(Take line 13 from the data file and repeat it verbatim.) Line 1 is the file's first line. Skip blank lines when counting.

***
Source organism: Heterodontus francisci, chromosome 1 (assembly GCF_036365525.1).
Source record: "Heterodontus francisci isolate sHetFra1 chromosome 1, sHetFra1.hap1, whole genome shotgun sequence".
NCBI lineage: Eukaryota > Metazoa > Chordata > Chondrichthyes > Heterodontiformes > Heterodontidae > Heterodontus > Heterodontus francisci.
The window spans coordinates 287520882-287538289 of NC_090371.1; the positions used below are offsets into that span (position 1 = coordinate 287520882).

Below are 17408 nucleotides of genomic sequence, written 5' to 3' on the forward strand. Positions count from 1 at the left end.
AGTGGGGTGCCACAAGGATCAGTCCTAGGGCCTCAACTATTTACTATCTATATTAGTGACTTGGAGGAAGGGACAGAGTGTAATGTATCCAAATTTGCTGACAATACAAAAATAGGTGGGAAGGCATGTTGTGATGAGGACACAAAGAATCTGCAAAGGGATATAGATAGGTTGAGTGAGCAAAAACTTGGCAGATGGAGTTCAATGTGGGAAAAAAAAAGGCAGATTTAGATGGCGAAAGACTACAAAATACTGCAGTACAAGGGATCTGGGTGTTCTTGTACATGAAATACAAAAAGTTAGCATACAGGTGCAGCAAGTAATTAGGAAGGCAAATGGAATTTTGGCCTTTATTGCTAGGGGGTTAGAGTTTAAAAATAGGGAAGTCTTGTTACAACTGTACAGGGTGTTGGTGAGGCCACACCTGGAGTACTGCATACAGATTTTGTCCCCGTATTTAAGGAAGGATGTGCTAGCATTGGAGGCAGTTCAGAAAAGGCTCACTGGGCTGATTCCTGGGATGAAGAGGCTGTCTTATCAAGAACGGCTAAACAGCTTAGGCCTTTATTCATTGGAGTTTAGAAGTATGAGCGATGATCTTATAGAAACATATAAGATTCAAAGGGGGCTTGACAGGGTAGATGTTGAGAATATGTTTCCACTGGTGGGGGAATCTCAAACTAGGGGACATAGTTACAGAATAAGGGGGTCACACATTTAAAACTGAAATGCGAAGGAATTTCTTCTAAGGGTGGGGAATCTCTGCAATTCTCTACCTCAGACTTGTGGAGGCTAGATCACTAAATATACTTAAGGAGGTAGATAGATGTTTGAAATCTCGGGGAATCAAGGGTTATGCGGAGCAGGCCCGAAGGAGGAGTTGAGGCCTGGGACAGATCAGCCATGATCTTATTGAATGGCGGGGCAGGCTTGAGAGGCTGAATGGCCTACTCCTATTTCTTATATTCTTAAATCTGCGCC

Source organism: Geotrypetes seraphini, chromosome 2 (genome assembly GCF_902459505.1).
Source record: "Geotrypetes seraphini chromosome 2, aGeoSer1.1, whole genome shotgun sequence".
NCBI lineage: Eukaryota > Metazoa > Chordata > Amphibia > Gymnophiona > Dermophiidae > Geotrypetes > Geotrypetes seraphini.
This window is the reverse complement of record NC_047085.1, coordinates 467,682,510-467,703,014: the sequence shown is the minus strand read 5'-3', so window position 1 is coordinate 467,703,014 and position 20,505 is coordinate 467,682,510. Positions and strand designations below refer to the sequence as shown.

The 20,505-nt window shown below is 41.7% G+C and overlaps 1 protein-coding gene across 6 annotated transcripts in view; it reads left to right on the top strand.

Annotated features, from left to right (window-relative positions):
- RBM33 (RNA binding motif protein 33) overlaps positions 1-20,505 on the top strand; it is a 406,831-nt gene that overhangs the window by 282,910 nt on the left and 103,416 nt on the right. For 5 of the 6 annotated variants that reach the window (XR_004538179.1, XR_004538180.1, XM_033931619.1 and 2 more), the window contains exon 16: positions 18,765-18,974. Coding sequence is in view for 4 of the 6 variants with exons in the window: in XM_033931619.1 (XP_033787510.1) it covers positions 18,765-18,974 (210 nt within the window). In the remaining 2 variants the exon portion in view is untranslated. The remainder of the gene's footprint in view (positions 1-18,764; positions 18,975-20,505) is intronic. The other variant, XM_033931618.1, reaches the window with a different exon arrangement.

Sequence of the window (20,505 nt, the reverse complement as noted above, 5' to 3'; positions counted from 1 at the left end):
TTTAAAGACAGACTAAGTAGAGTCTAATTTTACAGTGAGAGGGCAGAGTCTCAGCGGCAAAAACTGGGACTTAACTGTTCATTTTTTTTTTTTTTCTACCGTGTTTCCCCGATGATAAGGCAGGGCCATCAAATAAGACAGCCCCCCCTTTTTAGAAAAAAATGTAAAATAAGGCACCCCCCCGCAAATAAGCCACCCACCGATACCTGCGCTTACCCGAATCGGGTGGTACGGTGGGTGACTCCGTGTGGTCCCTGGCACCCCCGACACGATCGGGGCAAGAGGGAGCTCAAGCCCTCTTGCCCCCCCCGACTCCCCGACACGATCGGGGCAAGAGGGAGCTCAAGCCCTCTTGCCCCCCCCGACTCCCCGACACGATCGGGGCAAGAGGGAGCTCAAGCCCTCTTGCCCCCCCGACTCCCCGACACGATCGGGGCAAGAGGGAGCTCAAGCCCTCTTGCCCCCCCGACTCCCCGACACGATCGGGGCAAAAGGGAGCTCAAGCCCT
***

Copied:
- RBM33 (RNA binding motif protein 33) overlaps positions 1-20,505 on the top strand; it is a 406,831-nt gene that overhangs the window by 282,910 nt on the left and 103,416 nt on the right. For 5 of the 6 annotated variants that reach the window (XR_004538179.1, XR_004538180.1, XM_033931619.1 and 2 more), the window contains exon 16: positions 18,765-18,974. Coding sequence is in view for 4 of the 6 variants with exons in the window: in XM_033931619.1 (XP_033787510.1) it covers positions 18,765-18,974 (210 nt within the window). In the remaining 2 variants the exon portion in view is untranslated. The remainder of the gene's footprint in view (positions 1-18,764; positions 18,975-20,505) is intronic. The other variant, XM_033931618.1, reaches the window with a different exon arrangement.